Litigation Release No. 16422 / February 2, 2000

Securities and Exchange Commission v. Arthur Tab Williams, Jr., 1:00CV00177 (JR) (D.D.C.) (February 2, 2000)

SEC Files Settled Insider Trading Action Against Former Bank Director

On February 2, 2000, the Securities and Exchange Commission filed a settled insider trading case in the United States District Court for the District of Columbia against Arthur Tab Williams, Jr., a former director of Southern National Corporation ("SNC"), a North Carolina bank holding company which has since changed its name to Branch Banking and Trust Company. The complaint alleges that the defendant, while a director of SNC, purchased shares of Fidelity Financial Bankshares Corporation ("Fidelity") based upon material, nonpublic information about a proposed merger between SNC and Fidelity and improperly benefited in the amount of $160,196.

The Complaint alleges that on June 25, 1996, Williams attended a SNC board of directors meeting during which SNC's chairman informed the board that SNC was in negotiations with Fidelity concerning a business combination. According to the Complaint, SNC's chairman described Fidelity as a "$35 million thrift in Richmond, Virginia with a huge equity base." SNC's chairman also informed the board that Fidelity's management expressed interest in SNC's proposal, and that SNC would continue to discuss a potential merger transaction with Fidelity. In addition, the Complaint alleges that SNC's chairman told the board members, including Williams, that if Fidelity's management expressed serious interest in the proposed business combination, SNC would make an offer to acquire Fidelity at a premium.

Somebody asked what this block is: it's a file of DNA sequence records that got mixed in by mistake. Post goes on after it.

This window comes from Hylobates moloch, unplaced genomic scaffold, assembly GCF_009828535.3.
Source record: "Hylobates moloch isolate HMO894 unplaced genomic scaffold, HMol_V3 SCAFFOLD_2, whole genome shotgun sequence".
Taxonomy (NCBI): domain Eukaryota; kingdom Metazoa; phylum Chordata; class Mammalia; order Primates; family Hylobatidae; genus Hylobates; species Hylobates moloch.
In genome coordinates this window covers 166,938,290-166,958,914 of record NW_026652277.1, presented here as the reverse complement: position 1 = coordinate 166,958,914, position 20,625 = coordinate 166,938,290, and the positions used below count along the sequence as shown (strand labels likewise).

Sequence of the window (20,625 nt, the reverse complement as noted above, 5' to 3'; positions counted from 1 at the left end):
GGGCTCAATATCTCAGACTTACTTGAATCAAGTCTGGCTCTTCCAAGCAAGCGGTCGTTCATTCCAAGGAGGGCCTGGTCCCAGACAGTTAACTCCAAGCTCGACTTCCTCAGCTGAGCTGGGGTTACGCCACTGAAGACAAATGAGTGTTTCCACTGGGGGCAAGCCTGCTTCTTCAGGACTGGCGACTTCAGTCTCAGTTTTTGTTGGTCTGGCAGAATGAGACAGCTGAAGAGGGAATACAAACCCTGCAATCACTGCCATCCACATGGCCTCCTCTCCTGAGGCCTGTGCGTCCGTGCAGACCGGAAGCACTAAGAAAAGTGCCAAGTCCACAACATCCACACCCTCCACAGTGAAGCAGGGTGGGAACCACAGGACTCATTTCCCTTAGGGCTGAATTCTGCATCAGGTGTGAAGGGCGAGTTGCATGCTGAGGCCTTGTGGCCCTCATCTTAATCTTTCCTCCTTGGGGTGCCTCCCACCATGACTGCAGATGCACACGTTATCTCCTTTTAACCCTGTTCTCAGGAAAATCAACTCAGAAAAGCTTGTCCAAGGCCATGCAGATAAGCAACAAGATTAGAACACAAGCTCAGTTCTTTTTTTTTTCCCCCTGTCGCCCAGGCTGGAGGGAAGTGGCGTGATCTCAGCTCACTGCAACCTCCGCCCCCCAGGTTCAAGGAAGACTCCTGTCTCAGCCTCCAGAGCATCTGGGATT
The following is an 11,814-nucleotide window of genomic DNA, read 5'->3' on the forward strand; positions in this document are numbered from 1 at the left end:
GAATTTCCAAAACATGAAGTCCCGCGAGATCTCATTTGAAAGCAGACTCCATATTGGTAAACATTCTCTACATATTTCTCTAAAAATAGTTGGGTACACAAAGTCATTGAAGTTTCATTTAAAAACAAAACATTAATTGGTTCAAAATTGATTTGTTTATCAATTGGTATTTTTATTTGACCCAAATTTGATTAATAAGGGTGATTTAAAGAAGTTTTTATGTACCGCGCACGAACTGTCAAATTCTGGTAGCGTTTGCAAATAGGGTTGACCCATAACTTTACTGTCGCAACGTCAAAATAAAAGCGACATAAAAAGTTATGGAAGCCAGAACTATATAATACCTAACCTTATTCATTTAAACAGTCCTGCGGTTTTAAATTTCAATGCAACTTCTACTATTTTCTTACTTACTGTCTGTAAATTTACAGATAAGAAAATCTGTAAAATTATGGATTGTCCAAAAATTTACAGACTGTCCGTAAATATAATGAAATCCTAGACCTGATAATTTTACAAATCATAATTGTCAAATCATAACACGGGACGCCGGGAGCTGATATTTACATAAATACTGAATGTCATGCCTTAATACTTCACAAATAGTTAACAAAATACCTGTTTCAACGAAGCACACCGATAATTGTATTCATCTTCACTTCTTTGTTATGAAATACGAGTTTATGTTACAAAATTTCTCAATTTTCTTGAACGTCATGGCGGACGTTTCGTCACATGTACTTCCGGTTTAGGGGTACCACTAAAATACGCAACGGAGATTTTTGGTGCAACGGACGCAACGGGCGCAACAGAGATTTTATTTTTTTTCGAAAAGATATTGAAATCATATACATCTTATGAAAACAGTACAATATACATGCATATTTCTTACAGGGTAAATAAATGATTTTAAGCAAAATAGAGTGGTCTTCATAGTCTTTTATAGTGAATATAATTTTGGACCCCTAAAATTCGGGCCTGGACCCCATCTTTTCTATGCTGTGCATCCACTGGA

According to the Complaint, after the board meeting, Williams returned to his office, called his stock broker, and instructed him to buy as much Fidelity stock as was possible using the available funds in his brokerage account. While still on the phone, the Complaint alleges, the broker calculated that Williams could buy 15,000 shares at the current market price. Williams directed him to execute the order. The next day, June 26, 1996, the broker purchased 15,000 shares of Fidelity common stock for Williams at $14 per share, at a total cost of $210,004. On August 22, 1996, SNC issued a press release publicly announcing that the boards of both companies had agreed that SNC would purchase all outstanding shares of Fidelity common stock in a stock exchange deal valued at $59.4 million. The announcement caused Fidelity's stock price to increase by $6.75, from $15.875 to $22.625, or 42.52 percent.

The Complaint alleges that in March 1997, when SNC completed the acquisition of Fidelity, Williams exchanged his Fidelity shares for SNC shares and, as a result of the exchange, benefited in the amount of $160,196.

Simultaneously with the filing of the Complaint, Williams consented, without admitting or denying the allegations of the Complaint, to a permanent injunction enjoining him from violating Section 10(b) of the Securities Exchange Act of 1934 and Rule 10b-5 promulgated thereunder, and ordering him to pay a total of $373,295.53, comprised of $160,196 in disgorgement, $52,903.53 of prejudgment interest thereon, and an Insider Trading Sanctions Act penalty of $160,196.